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James DiGioia

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pipe-dom used with pipeline operator

pipe-dom: DOM manipulation with the F#-style pipeline operator

Last week, Babel released version 7.5.0, which included our implementation of the F#-style pipeline operator. If you’re not already aware, TC39 is exploring the potential of a pipeline operator in JavaScript. You can learn more about what’s going on with the operator here. At this point, we’ve got all 3 proposals in Babel, so the next step is to start getting feedback on them. To help with that, I’ve put together a small DOM manipulation library, pipe-dom, for the newly-released F#-style pipeline operator.

When new developers start learning JavaScript, they often start with jQuery. One of jQuery’s defining characteristics is its fluent API, which allows you to write clear, concise code when making a series of DOM modifications. The major downside to this API style is all of these methods need to be attached to the jQuery object, which means the entire library needs to be loaded to be usable. Minified and gzipped, jQuery is ~30KBs, which is a lot to include if you’re just trying to toggle classes.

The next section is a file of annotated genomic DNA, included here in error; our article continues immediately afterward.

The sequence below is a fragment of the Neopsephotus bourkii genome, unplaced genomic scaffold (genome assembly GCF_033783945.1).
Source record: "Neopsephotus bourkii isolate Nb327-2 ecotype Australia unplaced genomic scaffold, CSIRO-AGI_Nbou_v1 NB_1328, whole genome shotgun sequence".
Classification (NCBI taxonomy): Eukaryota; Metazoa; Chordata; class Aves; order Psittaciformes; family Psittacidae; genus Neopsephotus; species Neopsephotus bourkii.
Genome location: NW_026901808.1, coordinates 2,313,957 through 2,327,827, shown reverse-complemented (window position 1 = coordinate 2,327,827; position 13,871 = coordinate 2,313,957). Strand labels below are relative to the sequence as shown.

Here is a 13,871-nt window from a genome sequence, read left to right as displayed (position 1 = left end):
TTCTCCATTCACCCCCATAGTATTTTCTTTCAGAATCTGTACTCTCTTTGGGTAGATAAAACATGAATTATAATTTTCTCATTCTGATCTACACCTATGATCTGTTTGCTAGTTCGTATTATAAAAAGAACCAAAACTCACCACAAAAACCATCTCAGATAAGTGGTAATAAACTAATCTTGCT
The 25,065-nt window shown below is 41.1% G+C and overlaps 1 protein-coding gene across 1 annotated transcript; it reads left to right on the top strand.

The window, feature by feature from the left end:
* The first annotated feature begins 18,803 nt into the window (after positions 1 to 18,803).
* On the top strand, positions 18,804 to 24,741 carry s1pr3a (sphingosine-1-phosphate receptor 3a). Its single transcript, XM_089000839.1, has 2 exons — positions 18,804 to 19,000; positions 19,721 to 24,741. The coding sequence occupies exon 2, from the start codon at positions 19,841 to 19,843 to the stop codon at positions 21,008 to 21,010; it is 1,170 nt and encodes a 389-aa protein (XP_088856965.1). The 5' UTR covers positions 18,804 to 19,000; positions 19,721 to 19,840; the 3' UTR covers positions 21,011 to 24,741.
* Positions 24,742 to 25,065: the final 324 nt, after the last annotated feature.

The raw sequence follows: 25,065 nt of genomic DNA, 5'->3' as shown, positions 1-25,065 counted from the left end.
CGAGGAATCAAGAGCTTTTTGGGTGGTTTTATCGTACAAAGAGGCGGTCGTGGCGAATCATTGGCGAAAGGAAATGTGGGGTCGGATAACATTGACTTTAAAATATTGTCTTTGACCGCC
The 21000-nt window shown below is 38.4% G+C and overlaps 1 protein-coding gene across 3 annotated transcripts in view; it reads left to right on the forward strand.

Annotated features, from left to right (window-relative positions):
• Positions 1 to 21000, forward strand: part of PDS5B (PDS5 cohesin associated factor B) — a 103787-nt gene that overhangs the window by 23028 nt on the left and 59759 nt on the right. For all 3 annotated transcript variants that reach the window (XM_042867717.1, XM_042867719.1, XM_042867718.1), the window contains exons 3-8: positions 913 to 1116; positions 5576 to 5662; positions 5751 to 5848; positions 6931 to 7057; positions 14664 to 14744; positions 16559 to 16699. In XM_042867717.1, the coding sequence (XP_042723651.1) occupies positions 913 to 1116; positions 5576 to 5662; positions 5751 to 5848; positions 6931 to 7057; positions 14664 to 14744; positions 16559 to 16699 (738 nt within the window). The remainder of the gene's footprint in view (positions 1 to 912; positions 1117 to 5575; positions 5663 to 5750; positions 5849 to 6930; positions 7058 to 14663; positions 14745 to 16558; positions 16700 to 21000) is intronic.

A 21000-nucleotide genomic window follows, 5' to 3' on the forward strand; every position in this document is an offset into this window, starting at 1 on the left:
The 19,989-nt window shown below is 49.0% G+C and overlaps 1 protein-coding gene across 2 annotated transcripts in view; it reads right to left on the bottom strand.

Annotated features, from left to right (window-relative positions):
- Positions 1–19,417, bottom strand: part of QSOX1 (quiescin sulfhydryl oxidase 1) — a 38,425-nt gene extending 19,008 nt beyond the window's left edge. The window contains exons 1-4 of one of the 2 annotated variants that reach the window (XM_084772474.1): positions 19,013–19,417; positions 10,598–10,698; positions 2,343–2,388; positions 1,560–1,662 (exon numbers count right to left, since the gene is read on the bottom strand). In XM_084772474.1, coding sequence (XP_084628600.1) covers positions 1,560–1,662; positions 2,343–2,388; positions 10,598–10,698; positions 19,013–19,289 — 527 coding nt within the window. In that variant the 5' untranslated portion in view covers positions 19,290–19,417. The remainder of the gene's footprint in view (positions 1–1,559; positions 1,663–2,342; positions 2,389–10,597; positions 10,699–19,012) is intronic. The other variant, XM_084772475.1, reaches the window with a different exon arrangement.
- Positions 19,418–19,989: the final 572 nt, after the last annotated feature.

With the introduction of modules to JavaScript, bundlers are able to analyze what’s used in a project and remove unused functions, a process called tree-shaking. pipe-dom takes jQuery’s fluent API and combines it with the pipeline operator, allowing users to import the exact DOM methods they want and let bundlers remove the rest. Here’s what that might look like:

import { query, addClass, append, on } from 'pipe-dom';

  |> addClass('important-list')
  |> append(
      |> addClass('important-item')
      |> on('click', () => console.log('item clicked'))

With this, your bundler can include just the code for query, addClass, append and on, and discard the rest of the library.

I’ve included a small API initially to get the idea out there, but I’m very interested in expanding it, so please open an issue and suggest ideas! I’m very open to expanding the API and evolving the library along with pipeline operator best practices.

Check it out and let me know what you think!